Where vegetarian versions of most foods fall short on texture and umami taste, Buddha Bodai takes meat-centric recipes as mere inspiration for its sweet and savory plant-based entrees. All items on the menu are 100% vegetarian and kosher, so if you're a member of the tribe, you can kill two birds with one soy-based stone. The portions are generous, and a single order of General Tso's vegetarian chicken -- chewy and glazed with a sweet maple sauce -- might last you beyond two meals. Although, a single swipe of that glaze might have you rethinking portion control.
For a vegetarian on a budget, you can't do much better than a trip to the lunch buffet at Govinda's. It's a hidden gem in the basement of a Hare Krishna temple, and the friendly staff and delicious, ever-changing mix of Indian and Westernized eats will make a believer out of anyone wary of going all-veg.
With an endearing '50s theme and earth-friendly versions of diner favorites, Champs is the place vegetarians take carnivore friends to convert them to the ways of plant-based eating. The menu is ripe with flavor-packed dishes like country-fried seitan, chik'n parmesan, and tempeh wings, plus hangover cures like breakfast burritos and pancake combos. In true diner fashion, Champs has a full dessert menu with over-the-top creations like peanut butter mousse cupcakes and mint cookie crumble shakes.
This West Village counter-serve makes crave-worthy falafel that should definitely be part of your weekly lunch repertoire if you work nearby. The three varieties of falafel -- traditional, harissa, and roasted red pepper -- are served as sandwiches or platters, and are complemented by healthy sides like Israeli salad, spicy Moroccan carrots, and marinated red beets. Taim is quick and cheap (most sandwiches are under $10) but the food isn't greasy or fast-food like at all.
Founded by a vegan antiques dealer and interior designer who wanted to spread non-violence awareness through delicious plant-based food, Peacefood Cafe serves a menu so healthful, you can identify every ingredient folded into each entree. At this location, bright walls and conversational chatter dominates, presenting a warm and casual environment in which to enjoy crunchy, creamy items like the tempeh avocado sandwich, made with marinated tempeh, avocado smear, pickled radishes, and cilantro.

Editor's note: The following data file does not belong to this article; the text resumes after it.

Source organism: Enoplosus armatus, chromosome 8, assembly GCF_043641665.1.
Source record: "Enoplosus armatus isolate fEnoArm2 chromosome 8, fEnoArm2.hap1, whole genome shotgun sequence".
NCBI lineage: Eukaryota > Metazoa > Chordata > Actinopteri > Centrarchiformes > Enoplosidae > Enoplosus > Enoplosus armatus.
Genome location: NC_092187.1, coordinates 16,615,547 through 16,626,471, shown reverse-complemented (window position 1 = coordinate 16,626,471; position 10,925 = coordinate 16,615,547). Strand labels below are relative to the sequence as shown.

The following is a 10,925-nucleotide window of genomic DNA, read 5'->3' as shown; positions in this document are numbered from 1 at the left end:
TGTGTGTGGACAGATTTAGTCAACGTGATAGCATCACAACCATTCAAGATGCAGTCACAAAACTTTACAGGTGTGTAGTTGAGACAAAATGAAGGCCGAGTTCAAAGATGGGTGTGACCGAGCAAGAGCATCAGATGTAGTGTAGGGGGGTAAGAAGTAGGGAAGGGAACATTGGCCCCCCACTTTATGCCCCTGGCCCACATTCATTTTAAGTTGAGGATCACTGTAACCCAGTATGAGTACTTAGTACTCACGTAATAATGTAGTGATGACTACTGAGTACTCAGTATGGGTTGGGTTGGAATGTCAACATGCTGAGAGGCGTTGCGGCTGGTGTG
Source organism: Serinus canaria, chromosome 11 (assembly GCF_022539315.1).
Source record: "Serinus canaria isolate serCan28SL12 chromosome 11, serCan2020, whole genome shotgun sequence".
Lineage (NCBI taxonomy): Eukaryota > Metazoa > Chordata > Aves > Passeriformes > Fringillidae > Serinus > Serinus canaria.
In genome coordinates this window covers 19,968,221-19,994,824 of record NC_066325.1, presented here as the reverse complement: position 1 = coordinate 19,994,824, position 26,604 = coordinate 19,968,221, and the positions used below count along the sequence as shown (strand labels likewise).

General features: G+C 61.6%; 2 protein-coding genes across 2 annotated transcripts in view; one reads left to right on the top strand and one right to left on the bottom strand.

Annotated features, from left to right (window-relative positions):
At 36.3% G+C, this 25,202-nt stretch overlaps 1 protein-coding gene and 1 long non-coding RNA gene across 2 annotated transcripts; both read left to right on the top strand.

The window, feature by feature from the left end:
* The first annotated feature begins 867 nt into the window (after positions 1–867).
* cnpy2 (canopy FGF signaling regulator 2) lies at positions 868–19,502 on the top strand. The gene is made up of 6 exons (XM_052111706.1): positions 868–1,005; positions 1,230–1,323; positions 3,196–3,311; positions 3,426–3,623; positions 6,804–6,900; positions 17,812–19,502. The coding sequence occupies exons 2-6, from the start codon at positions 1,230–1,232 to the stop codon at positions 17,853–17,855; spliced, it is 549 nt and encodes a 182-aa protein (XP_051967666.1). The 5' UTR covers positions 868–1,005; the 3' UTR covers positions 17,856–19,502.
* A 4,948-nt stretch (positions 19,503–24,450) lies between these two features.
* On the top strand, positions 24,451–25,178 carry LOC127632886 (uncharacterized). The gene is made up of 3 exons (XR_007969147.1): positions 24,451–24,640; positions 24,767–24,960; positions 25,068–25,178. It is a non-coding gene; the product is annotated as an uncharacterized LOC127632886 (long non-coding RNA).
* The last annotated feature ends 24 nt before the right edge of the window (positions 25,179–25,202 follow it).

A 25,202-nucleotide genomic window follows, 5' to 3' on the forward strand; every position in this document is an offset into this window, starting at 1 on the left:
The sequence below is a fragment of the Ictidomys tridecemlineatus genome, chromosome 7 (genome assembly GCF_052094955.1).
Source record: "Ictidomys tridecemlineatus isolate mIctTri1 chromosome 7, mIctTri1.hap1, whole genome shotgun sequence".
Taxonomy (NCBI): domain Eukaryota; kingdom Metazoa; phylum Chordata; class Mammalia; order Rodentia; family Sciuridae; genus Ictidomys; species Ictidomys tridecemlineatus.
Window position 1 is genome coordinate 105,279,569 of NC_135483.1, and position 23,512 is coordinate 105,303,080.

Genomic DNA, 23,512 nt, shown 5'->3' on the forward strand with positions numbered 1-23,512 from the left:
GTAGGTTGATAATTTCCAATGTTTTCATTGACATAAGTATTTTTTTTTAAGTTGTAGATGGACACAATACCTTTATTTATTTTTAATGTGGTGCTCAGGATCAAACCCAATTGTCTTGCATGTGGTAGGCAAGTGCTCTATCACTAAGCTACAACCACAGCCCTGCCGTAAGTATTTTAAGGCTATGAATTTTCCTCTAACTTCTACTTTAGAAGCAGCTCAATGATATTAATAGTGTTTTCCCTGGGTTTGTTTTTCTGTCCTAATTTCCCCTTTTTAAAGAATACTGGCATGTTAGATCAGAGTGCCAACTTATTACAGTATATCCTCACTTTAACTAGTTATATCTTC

One of Manhattan's pioneers in shojin cuisine -- a style of multi-course vegetarian cooking with roots in Zen Buddhism -- this upscale, Michelin-starred restaurant offers a dining experience that's memorable in both visual and culinary scope. There are two menus available -- four-course or eight-course -- and though both change monthly, they always feature seasonal vegetables and wheat gluten, or nama-fu. Kajitsu's sparse, minimalistic interior matches its Zen-like ethos and puts the spotlight on the poetically-arranged plates of food.
Originating in Chelsea, Blossom has quickly expanded into three brick & mortars, multiple fast-casual outposts, and even a bakery. And if that lightening-quick expansion isn’t enough to convince you that their vegan fare is off-the-chain, then the food certainly will. Dedicated to locally sourced, 100% animal-free ingredients, Blossom delivers tasty Italian-inspired eats like mushroom calamari with spicy arrabbiata sauce, cashew cream ravioli with smoked tempeh, and a tapioca cheese lasagna with roasted eggplant and tofu marinara. The prices are reasonable, too, with most entrees priced around $20.
Amanda Cohen was one of the first downtown chefs to prove that vegetarian food can be cool. Dirt Candy, her five-time Michelin star restaurant on the Lower East Side, serves an outstanding vegetable-only menu that will make you ditch any and all of your carnivorous cravings. Expect some of the most creative plant-based dishes you'll ever taste, like Korean fried broccoli, jalapeño hush puppies, and Brussels sprouts tacos. Know before you go: there's no tipping, but menu prices are inflated about 20%.
Not much has changed at this tiny Eastern European lunch counter since it opened up in the East Village in the '40s. The hole-in-the-wall kosher diner serves vegetarian pierogis, blintzes, and knishes, and a host of other comfort staples, like grilled cheese and matzoh ball soup. There are only a few tables and a dozen counter stools, so it's a great option for a quick solo meal. Every order with comes a piece of soft challah on a paper plate.
You'll be asked to take off your shoes as soon as you walk into Hangawi, an upscale Korean restaurant that eschews the meats typical of Korean cuisine in favor of vegetarian dishes like spicy kimchi mushroom pancakes and sweet potato noodles. Right in the heart of K-Town, the restaurant's peaceful atmosphere provides a restorative escape from the crowds lining up and down the block for barbecue and karaoke.
Long before trendy plant-based restaurants started popping up downtown, Candle 79 was serving creative vegan and vegetarian fare on the Upper East Side. The sophisticated sister to nearby Candle Cafe, this bi-level spot serves healthful and high-end delicacies that are so good you won't even notice the absence of meat. It's the perfect date spot to take the veggie lover in your life.